- The Washington Times - Thursday, November 27, 2008

An iconic figure from the civil rights movement who was sentenced last month in Northern Virginia to 15 years in prison for incest has been freed on bond to pursue an appeal and likely will never spend another day in jail.

The Rev. James L. Bevel, 71, is dying from pancreatic cancer, and doctors estimate he has at most a few months to live. So, it is unlikely he will return to prison even if the conviction is upheld because an appeal will likely take 18 months or longer to resolve.

Bevel served seven months before being released on the appeal bond earlier this month.

Prosecutors in Lou-doun County, where Bevel was tried, opposed his release, saying he presented a danger to children.

“He’s dying, but the sad reality is that people die in jail every day,” prosecutor Nicole Wittmann said Wednesday.

In April, jurors convicted Bevel of incest for having sex with his then-teenage daughter in the early 1990s, while they were living in Leesburg.

The trial revealed that several of Bevel’s 16 daughters also said they had been sexually assaulted by him, and included bizarre testimony from Bevel about parents’ duty to “sexually orient” their children. However, Bevel denied that he’d had sex with his daughter.

Aaralyn Mills, the daughter whom Bevel assaulted in Leesburg, declined to comment on his release, which occurred Nov. 4.

Chevara Orrin, another daughter who prosecutors said was sexually assaulted by Bevel, said the family’s reaction has been mixed. Mrs. Orrin said she accepts his release because it has made it easier for family members who wish to meet and reconcile with him.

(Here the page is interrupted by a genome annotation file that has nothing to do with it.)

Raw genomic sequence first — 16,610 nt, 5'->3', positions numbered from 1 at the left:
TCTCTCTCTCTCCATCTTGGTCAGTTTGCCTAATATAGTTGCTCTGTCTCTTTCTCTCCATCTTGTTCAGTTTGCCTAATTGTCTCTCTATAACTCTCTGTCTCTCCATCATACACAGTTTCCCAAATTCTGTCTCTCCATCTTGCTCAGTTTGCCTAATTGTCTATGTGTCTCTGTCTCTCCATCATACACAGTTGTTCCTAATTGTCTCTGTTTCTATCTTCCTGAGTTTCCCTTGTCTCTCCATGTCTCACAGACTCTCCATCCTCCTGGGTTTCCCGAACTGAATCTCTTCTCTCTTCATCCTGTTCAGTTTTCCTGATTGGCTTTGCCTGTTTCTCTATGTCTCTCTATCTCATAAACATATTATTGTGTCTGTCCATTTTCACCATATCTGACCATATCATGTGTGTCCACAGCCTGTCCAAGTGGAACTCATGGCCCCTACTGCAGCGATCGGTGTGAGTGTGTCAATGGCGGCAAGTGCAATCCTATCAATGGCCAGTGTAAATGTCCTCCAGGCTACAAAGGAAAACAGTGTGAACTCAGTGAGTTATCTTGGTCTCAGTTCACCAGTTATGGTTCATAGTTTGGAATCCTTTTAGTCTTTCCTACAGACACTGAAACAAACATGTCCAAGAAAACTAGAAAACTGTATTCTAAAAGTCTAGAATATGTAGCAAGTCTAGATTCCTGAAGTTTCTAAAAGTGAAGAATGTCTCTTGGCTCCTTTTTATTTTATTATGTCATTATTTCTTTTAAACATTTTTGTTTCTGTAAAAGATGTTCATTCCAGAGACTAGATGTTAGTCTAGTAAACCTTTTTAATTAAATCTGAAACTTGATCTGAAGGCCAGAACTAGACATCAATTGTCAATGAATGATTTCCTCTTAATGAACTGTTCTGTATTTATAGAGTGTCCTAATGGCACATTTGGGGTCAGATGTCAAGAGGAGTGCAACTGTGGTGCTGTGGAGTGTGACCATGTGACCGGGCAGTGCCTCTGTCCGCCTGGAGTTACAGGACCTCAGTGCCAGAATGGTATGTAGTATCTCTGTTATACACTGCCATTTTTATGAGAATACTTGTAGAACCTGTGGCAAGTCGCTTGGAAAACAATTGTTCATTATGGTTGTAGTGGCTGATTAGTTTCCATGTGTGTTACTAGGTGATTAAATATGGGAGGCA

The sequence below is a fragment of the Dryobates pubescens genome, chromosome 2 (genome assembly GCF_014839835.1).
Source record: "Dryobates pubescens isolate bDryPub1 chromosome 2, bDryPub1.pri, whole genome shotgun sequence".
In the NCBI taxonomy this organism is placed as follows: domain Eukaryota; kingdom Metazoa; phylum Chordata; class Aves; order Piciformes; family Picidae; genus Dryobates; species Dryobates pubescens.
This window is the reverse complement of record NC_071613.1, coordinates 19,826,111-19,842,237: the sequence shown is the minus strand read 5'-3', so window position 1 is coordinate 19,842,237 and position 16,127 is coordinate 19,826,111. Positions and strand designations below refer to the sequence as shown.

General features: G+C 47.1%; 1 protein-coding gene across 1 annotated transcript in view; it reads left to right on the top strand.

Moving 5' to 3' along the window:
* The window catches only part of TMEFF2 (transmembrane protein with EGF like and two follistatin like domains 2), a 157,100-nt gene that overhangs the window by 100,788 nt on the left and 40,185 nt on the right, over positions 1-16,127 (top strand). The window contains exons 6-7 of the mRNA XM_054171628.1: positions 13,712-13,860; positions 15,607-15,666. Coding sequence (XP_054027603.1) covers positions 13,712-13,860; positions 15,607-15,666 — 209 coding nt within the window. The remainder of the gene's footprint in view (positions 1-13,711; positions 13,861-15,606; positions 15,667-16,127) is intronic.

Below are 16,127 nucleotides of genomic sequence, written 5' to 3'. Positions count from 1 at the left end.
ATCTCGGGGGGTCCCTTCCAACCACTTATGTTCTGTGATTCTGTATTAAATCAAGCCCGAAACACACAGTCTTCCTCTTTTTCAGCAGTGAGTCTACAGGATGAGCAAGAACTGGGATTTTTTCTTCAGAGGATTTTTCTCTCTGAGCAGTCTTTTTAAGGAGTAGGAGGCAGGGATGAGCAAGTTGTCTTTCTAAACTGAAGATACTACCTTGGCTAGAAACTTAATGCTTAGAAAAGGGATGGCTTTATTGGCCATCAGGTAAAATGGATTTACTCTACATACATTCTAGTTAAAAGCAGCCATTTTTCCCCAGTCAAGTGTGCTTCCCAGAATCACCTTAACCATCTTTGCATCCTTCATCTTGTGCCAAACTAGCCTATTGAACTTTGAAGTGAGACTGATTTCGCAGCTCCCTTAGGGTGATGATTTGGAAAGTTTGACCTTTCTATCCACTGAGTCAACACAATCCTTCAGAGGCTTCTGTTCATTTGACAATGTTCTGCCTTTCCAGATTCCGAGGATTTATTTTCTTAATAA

She also hopes his release will allow him better medical care.

“I don’t wish him any suffering or pain as a result of this horrible disease,” said Mrs. Orrin, of Winston-Salem, N.C. “I’ve forgiven him … and I’m at peace with him being released.”

Mrs. Mills and Mrs. Orrin agreed to be identified publicly.

Bevel was a top lieutenant to Martin Luther King and architect of the 1963 Children’s Crusade in Birmingham, Ala., and other pivotal moments of the civil rights movement.

In the 1960s, he was a leader in the Southern Christian Leadership Conference and the Student Nonviolent Coordinating Committee, two of the organizations that led efforts to desegregate the South. In 1992, he was vice-presidential running mate to political extremist Lyndon LaRouche.

Bevel’s public defender Bonnie Hoffman said Wednesday that the prognosis of six weeks to six months Bevel gave during his sentencing hearing has not changed.



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